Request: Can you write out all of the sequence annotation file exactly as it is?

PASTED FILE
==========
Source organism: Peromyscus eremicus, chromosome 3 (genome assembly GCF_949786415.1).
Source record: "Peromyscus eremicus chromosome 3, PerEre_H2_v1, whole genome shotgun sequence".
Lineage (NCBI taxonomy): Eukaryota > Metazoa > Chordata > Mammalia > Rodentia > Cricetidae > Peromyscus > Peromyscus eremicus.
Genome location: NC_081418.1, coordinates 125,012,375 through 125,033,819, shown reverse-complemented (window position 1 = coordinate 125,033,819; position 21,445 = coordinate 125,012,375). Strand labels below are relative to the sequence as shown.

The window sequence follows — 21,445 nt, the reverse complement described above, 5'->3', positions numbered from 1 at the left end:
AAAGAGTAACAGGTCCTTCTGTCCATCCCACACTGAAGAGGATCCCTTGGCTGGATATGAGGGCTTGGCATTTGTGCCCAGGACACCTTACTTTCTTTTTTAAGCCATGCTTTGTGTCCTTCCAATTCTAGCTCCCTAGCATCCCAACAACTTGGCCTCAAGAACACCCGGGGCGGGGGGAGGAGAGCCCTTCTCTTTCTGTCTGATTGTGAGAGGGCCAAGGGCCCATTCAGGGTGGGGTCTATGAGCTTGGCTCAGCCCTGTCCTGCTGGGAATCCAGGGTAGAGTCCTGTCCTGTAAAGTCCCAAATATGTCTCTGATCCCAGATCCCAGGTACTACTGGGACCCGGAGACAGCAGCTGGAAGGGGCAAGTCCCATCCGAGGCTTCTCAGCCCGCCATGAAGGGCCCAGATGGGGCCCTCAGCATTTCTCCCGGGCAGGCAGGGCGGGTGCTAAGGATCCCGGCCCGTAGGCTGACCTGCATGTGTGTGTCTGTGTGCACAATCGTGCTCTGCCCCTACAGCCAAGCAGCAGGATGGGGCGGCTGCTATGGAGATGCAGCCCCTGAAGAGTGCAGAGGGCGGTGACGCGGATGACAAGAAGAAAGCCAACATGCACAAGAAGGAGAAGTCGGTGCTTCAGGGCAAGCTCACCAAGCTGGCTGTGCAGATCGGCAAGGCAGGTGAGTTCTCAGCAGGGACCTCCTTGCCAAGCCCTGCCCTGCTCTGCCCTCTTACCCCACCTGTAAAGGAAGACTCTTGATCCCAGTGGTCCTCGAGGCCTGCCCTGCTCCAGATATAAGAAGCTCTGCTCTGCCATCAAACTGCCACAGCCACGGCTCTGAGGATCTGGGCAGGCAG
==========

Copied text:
Source organism: Peromyscus eremicus, chromosome 3 (genome assembly GCF_949786415.1).
Source record: "Peromyscus eremicus chromosome 3, PerEre_H2_v1, whole genome shotgun sequence".
Lineage (NCBI taxonomy): Eukaryota > Metazoa > Chordata > Mammalia > Rodentia > Cricetidae > Peromyscus > Peromyscus eremicus.
Genome location: NC_081418.1, coordinates 125,012,375 through 125,033,819, shown reverse-complemented (window position 1 = coordinate 125,033,819; position 21,445 = coordinate 125,012,375). Strand labels below are relative to the sequence as shown.

The window sequence follows — 21,445 nt, the reverse complement described above, 5'->3', positions numbered from 1 at the left end:
AAAGAGTAACAGGTCCTTCTGTCCATCCCACACTGAAGAGGATCCCTTGGCTGGATATGAGGGCTTGGCATTTGTGCCCAGGACACCTTACTTTCTTTTTTAAGCCATGCTTTGTGTCCTTCCAATTCTAGCTCCCTAGCATCCCAACAACTTGGCCTCAAGAACACCCGGGGCGGGGGGAGGAGAGCCCTTCTCTTTCTGTCTGATTGTGAGAGGGCCAAGGGCCCATTCAGGGTGGGGTCTATGAGCTTGGCTCAGCCCTGTCCTGCTGGGAATCCAGGGTAGAGTCCTGTCCTGTAAAGTCCCAAATATGTCTCTGATCCCAGATCCCAGGTACTACTGGGACCCGGAGACAGCAGCTGGAAGGGGCAAGTCCCATCCGAGGCTTCTCAGCCCGCCATGAAGGGCCCAGATGGGGCCCTCAGCATTTCTCCCGGGCAGGCAGGGCGGGTGCTAAGGATCCCGGCCCGTAGGCTGACCTGCATGTGTGTGTCTGTGTGCACAATCGTGCTCTGCCCCTACAGCCAAGCAGCAGGATGGGGCGGCTGCTATGGAGATGCAGCCCCTGAAGAGTGCAGAGGGCGGTGACGCGGATGACAAGAAGAAAGCCAACATGCACAAGAAGGAGAAGTCGGTGCTTCAGGGCAAGCTCACCAAGCTGGCTGTGCAGATCGGCAAGGCAGGTGAGTTCTCAGCAGGGACCTCCTTGCCAAGCCCTGCCCTGCTCTGCCCTCTTACCCCACCTGTAAAGGAAGACTCTTGATCCCAGTGGTCCTCGAGGCCTGCCCTGCTCCAGATATAAGAAGCTCTGCTCTGCCATCAAACTGCCACAGCCACGGCTCTGAGGATCTGGGCAGGCAG